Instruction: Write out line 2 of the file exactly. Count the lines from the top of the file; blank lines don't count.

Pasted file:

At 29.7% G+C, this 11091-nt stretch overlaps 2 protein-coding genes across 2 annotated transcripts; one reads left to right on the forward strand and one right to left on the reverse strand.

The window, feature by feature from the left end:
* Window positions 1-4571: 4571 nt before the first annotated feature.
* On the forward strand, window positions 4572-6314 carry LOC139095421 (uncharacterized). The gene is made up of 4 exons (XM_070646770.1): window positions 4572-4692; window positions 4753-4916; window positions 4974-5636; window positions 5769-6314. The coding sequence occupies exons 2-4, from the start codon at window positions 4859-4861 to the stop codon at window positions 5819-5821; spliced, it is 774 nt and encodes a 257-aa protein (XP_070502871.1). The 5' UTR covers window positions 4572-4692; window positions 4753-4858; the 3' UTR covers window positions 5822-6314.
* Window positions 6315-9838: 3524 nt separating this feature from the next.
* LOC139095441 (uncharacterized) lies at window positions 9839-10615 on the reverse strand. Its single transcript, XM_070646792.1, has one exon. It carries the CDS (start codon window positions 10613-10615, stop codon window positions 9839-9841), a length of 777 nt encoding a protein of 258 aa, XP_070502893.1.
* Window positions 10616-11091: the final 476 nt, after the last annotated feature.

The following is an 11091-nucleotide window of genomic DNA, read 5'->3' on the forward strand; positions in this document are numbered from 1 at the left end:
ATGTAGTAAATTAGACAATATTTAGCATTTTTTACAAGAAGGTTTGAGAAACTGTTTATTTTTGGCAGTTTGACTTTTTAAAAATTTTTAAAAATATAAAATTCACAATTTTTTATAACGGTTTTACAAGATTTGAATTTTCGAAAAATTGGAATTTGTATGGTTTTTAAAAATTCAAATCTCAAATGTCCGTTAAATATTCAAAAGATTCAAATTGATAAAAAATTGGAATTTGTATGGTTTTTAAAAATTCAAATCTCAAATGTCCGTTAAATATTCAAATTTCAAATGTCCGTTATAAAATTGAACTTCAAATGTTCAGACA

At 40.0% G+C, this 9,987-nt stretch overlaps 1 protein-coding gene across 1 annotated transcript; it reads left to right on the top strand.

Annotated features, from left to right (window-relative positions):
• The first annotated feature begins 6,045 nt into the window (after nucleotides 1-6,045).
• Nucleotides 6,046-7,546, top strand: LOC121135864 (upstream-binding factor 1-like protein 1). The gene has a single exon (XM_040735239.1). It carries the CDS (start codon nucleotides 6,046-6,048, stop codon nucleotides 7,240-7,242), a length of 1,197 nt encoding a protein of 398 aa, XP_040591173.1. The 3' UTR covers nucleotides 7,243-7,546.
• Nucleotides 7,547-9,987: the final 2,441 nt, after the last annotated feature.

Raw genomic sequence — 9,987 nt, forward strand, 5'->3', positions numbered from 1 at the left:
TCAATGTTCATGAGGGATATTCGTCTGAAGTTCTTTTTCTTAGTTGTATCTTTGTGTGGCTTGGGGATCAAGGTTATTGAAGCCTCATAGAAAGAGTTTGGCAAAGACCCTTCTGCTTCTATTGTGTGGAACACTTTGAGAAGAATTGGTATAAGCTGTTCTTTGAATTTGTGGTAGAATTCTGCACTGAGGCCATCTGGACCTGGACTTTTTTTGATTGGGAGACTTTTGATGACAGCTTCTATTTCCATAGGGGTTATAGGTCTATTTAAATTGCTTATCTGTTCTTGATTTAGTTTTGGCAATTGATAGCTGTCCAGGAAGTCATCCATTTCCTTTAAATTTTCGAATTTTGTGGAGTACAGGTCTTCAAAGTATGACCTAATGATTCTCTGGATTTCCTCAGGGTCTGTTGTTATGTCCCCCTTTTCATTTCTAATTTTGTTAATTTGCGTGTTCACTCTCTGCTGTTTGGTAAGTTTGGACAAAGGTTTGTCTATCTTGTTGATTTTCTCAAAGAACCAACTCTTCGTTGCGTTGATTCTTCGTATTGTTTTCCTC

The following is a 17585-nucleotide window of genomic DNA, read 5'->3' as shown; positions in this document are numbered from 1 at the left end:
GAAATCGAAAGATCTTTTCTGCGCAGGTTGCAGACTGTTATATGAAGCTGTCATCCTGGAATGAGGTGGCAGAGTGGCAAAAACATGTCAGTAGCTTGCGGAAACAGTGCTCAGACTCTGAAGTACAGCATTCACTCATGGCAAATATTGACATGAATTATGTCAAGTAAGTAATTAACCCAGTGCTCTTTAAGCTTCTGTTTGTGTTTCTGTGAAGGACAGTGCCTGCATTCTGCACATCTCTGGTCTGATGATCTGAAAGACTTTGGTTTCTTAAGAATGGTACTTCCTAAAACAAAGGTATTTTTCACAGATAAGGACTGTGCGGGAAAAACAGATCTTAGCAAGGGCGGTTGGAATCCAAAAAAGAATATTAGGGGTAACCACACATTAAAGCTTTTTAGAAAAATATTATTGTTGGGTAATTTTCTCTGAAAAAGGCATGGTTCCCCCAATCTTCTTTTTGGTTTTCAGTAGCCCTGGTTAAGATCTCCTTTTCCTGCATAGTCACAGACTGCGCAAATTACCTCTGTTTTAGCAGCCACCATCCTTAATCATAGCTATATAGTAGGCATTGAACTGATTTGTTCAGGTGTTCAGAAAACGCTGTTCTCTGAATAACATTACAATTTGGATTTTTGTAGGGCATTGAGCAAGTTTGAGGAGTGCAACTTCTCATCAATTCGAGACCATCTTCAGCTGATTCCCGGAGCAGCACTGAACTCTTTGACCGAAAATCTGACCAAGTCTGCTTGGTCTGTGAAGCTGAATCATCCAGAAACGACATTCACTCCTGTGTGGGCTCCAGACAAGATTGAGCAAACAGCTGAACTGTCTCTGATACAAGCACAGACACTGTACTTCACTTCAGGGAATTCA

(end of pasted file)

The window, feature by feature from the left end: